Isoprenoids and tau pathology in sporadic Alzheimer's disease.

TitleIsoprenoids and tau pathology in sporadic Alzheimer's disease.
Publication TypeJournal Article
Year of Publication2018
AuthorsPelleieux S, Picard C, Lamarre-Théroux L, Dea D, Leduc V, Tsantrizos YS, Poirier J
JournalNeurobiol Aging
Volume65
Pagination132-139
Date Published2018 May
ISSN1558-1497
Abstract

The mevalonate pathway has been described to play a key role in Alzheimer's disease (AD) physiopathology. Farnesyl pyrophosphate (FPP) and geranylgeranyl pyrophosphate (GGPP) are nonsterol isoprenoids derived from mevalonate, which serve as precursors to numerous human metabolites. They facilitate protein prenylation; hFPP and hGGPP synthases act as gateway enzymes to the prenylation of the small guanosine triphosphate (GTP)ase proteins such as RhoA and cdc42 that have been shown to facilitate phospho-tau (p-Tau, i.e., protein tau phosphorylated) production in the brain. In this study, a significant positive correlation was observed between the synthases mRNA prevalence and disease status (FPPS, p < 0.001, n = 123; GGPPS, p < 0.001, n = 122). The levels of mRNA for hFPPS and hGGPPS were found to significantly correlate with the amount of p-Tau protein levels (p < 0.05, n = 34) and neurofibrillary tangle density (p < 0.05, n = 39) in the frontal cortex. Interestingly, high levels of hFPPS and hGGPPS mRNA prevalence are associated with earlier age of onset in AD (p < 0.05, n = 58). Together, these results suggest that accumulation of p-Tau in the AD brain is related, at least in part, to increased levels of neuronal isoprenoids.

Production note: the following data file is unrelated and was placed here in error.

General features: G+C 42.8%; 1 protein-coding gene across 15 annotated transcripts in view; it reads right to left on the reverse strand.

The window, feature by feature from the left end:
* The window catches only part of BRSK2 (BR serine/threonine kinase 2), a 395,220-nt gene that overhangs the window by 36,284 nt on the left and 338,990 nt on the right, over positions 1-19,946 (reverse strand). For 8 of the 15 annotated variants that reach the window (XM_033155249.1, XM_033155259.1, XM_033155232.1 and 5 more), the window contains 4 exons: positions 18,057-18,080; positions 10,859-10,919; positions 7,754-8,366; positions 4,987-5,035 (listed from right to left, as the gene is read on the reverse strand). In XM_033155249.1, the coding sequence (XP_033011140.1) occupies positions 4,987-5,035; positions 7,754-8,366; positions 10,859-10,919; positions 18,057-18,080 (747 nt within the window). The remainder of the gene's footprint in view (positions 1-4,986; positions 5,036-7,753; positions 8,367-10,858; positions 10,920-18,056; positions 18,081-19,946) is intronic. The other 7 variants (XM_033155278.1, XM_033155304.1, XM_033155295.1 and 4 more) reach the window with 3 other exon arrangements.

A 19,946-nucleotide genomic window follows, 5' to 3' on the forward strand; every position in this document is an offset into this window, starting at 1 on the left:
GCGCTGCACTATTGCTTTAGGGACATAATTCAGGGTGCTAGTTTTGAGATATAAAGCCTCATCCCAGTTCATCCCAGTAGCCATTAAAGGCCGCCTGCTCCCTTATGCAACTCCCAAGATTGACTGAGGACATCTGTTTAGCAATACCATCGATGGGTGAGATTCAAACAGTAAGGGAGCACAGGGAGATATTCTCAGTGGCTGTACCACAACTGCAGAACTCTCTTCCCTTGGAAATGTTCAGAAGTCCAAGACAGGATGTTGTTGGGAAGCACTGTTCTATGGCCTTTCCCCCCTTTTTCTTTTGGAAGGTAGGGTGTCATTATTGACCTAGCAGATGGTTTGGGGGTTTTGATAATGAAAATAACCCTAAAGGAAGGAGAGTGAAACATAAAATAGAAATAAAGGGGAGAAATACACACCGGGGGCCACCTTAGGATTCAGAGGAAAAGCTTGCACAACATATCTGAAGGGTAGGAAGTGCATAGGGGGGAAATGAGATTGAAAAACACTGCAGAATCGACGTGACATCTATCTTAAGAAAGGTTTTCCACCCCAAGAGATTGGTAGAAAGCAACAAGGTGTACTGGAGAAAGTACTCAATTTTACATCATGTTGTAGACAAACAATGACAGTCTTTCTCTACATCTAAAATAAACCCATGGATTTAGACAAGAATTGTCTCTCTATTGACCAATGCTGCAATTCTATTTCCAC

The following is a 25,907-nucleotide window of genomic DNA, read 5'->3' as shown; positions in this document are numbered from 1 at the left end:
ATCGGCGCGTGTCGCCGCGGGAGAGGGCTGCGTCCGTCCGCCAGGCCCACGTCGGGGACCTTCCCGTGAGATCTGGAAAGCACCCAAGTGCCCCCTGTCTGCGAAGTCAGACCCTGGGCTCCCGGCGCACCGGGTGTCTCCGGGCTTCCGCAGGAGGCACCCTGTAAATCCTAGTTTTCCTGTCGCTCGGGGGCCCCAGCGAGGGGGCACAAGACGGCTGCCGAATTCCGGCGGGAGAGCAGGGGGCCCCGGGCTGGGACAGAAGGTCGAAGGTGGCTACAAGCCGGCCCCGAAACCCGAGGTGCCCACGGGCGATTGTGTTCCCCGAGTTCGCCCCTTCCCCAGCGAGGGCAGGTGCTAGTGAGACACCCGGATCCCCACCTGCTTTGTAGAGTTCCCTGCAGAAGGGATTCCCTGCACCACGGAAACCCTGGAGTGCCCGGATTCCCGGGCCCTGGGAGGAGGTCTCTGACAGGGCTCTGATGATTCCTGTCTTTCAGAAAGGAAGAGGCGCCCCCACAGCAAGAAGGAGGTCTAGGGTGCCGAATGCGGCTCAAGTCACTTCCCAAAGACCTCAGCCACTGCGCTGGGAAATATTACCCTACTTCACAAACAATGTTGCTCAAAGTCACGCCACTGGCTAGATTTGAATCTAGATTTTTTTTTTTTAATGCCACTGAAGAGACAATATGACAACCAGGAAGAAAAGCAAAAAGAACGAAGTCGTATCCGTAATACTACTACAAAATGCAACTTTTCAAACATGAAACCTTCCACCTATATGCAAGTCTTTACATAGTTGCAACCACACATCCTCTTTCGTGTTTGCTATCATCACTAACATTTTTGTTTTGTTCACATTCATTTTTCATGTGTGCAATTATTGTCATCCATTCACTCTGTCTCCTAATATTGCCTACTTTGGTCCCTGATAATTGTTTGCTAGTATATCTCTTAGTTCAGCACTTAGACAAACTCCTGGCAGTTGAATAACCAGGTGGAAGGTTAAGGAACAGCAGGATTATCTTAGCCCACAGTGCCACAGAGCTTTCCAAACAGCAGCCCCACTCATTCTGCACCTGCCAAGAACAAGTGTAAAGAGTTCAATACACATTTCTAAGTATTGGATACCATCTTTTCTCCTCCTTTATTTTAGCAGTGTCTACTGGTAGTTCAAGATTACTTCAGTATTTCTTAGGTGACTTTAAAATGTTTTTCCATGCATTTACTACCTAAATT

DOI10.1016/j.neurobiolaging.2018.01.012
Alternate JournalNeurobiol. Aging
PubMed ID29476987

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